Synopses & Reviews
Aging and Ethics explores the many ethical issues involving the elderly, their care, and their role in society-urgent concerns that have only recently come to the forefront. There are now eight times more Americans over the age of sixty-five than at the turn of this century; their proportion to the rest of the population has almost tripled. And this trend is expected to accelerate into the next century! This aging of society has raised an increasing number of deep and troubling questions: • What are our responsibilities toward aging family members? • What can we reasonably expect in our own old age? • What special role (if any) do older persons play in our society? • How can medical resources be distributed justly between generations? • How can institutions that serve the elderly preserve values such as autonomy, self-respect, and dignity? Nancy Jecker's timely new volume deals with these and other issues on four levels: the aging individual; aging and filial responsibility; distributive justice in an aging society; and philosophical reflections on aging and death. Aging and Ethics is must reading for professionals in a variety of health-related and counseling fields, as well as for the growing number of concerned laypeople who need to better understand the often compelling issues associated with aging today.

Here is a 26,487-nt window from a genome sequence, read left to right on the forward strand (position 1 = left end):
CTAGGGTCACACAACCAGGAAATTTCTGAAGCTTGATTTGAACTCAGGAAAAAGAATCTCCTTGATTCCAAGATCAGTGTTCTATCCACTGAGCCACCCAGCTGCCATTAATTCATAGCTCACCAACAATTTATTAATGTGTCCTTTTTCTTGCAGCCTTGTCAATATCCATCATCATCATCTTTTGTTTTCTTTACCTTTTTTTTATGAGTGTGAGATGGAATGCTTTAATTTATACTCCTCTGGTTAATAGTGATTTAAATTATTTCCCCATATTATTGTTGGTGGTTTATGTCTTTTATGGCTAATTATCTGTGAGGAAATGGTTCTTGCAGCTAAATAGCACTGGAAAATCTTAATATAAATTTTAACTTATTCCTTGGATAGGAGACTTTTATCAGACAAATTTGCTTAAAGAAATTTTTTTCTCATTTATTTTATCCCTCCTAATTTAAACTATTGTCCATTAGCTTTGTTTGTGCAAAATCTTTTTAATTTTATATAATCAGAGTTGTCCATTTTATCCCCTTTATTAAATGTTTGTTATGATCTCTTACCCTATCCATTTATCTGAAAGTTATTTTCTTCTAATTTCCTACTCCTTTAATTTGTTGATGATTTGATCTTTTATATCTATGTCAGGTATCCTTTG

Table of Contents
Introduction. The Aging Individual. The Meaning of Life. The Meaning of Life and the Meaning of Old Age. Oedipus and the Meaning of Aging: Personal Reflections and Historical Perspectives. Recovering the Body in Aging. Aging and Filial Responsibility. The Aging Society as a Context of Family Life. What Do Grown Children Owe Their Parents? Families as Caregivers: The Limits of Morality. Health Care Decision Making. Rethinking Family Loyalties. The Role of Intimate Others in Medical Decision Making. Distributive Justice in an Aging Society. Limiting Health Care for the Old. A Lifespan Approach to Health Care. Old Age and the Rationing of Scarce Health Care Resources. Appeals to Nature in Theories of Age Group Justice. Paying the Real Costs of Lifesaving. Intent and Actuality. Philosophical Reflections on Aging and Death. Resentment and the Rights of the Elderly. Ancient Myth and Modern Medicine: Lessons from Baucis and Philemon. The Meaning of Temporality in Old Age. The Absurd. Index.